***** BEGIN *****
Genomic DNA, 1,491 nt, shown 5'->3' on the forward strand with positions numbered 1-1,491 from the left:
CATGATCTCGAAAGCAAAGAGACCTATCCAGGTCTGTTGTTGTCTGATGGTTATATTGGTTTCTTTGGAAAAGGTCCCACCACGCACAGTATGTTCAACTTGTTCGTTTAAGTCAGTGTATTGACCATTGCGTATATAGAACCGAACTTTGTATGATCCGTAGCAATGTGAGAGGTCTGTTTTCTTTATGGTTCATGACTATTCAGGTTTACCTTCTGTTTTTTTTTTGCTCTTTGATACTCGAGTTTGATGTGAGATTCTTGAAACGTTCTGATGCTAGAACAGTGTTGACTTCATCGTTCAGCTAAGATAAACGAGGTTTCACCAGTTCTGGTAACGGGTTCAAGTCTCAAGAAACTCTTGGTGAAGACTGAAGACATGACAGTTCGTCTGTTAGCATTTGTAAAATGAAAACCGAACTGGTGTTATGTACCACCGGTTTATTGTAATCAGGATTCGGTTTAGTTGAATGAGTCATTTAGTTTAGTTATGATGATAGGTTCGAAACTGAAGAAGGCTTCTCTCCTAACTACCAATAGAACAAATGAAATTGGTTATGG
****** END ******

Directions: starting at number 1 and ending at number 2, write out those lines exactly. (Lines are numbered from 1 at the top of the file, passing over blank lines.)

Genomic DNA, 1,491 nt, shown 5'->3' on the forward strand with positions numbered 1-1,491 from the left:
CATGATCTCGAAAGCAAAGAGACCTATCCAGGTCTGTTGTTGTCTGATGGTTATATTGGTTTCTTTGGAAAAGGTCCCACCACGCACAGTATGTTCAACTTGTTCGTTTAAGTCAGTGTATTGACCATTGCGTATATAGAACCGAACTTTGTATGATCCGTAGCAATGTGAGAGGTCTGTTTTCTTTATGGTTCATGACTATTCAGGTTTACCTTCTGTTTTTTTTTTGCTCTTTGATACTCGAGTTTGATGTGAGATTCTTGAAACGTTCTGATGCTAGAACAGTGTTGACTTCATCGTTCAGCTAAGATAAACGAGGTTTCACCAGTTCTGGTAACGGGTTCAAGTCTCAAGAAACTCTTGGTGAAGACTGAAGACATGACAGTTCGTCTGTTAGCATTTGTAAAATGAAAACCGAACTGGTGTTATGTACCACCGGTTTATTGTAATCAGGATTCGGTTTAGTTGAATGAGTCATTTAGTTTAGTTATGATGATAGGTTCGAAACTGAAGAAGGCTTCTCTCCTAACTACCAATAGAACAAATGAAATTGGTTATGG